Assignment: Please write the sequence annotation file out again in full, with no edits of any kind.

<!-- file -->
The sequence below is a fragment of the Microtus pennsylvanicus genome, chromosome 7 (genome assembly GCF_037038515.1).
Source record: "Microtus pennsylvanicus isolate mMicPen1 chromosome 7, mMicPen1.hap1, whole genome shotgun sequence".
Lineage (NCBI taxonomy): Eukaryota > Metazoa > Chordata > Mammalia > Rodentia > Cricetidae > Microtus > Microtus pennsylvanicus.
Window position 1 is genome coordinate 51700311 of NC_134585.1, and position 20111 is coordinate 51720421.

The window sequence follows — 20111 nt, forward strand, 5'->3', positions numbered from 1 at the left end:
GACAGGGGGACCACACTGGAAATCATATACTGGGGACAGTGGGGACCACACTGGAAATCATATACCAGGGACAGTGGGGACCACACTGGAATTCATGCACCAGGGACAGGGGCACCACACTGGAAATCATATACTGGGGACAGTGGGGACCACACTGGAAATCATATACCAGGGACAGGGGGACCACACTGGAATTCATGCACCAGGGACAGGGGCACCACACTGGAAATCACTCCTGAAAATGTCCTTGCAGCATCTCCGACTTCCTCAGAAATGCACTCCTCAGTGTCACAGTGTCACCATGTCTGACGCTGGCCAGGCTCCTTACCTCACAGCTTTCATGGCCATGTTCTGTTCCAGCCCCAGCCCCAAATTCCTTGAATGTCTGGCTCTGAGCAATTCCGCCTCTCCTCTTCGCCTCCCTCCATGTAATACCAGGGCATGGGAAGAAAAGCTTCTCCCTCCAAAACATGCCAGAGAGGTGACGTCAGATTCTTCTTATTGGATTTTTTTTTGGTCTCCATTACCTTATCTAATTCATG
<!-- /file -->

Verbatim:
The sequence below is a fragment of the Microtus pennsylvanicus genome, chromosome 7 (genome assembly GCF_037038515.1).
Source record: "Microtus pennsylvanicus isolate mMicPen1 chromosome 7, mMicPen1.hap1, whole genome shotgun sequence".
Lineage (NCBI taxonomy): Eukaryota > Metazoa > Chordata > Mammalia > Rodentia > Cricetidae > Microtus > Microtus pennsylvanicus.
Window position 1 is genome coordinate 51700311 of NC_134585.1, and position 20111 is coordinate 51720421.

The window sequence follows — 20111 nt, forward strand, 5'->3', positions numbered from 1 at the left end:
GACAGGGGGACCACACTGGAAATCATATACTGGGGACAGTGGGGACCACACTGGAAATCATATACCAGGGACAGTGGGGACCACACTGGAATTCATGCACCAGGGACAGGGGCACCACACTGGAAATCATATACTGGGGACAGTGGGGACCACACTGGAAATCATATACCAGGGACAGGGGGACCACACTGGAATTCATGCACCAGGGACAGGGGCACCACACTGGAAATCACTCCTGAAAATGTCCTTGCAGCATCTCCGACTTCCTCAGAAATGCACTCCTCAGTGTCACAGTGTCACCATGTCTGACGCTGGCCAGGCTCCTTACCTCACAGCTTTCATGGCCATGTTCTGTTCCAGCCCCAGCCCCAAATTCCTTGAATGTCTGGCTCTGAGCAATTCCGCCTCTCCTCTTCGCCTCCCTCCATGTAATACCAGGGCATGGGAAGAAAAGCTTCTCCCTCCAAAACATGCCAGAGAGGTGACGTCAGATTCTTCTTATTGGATTTTTTTTTGGTCTCCATTACCTTATCTAATTCATG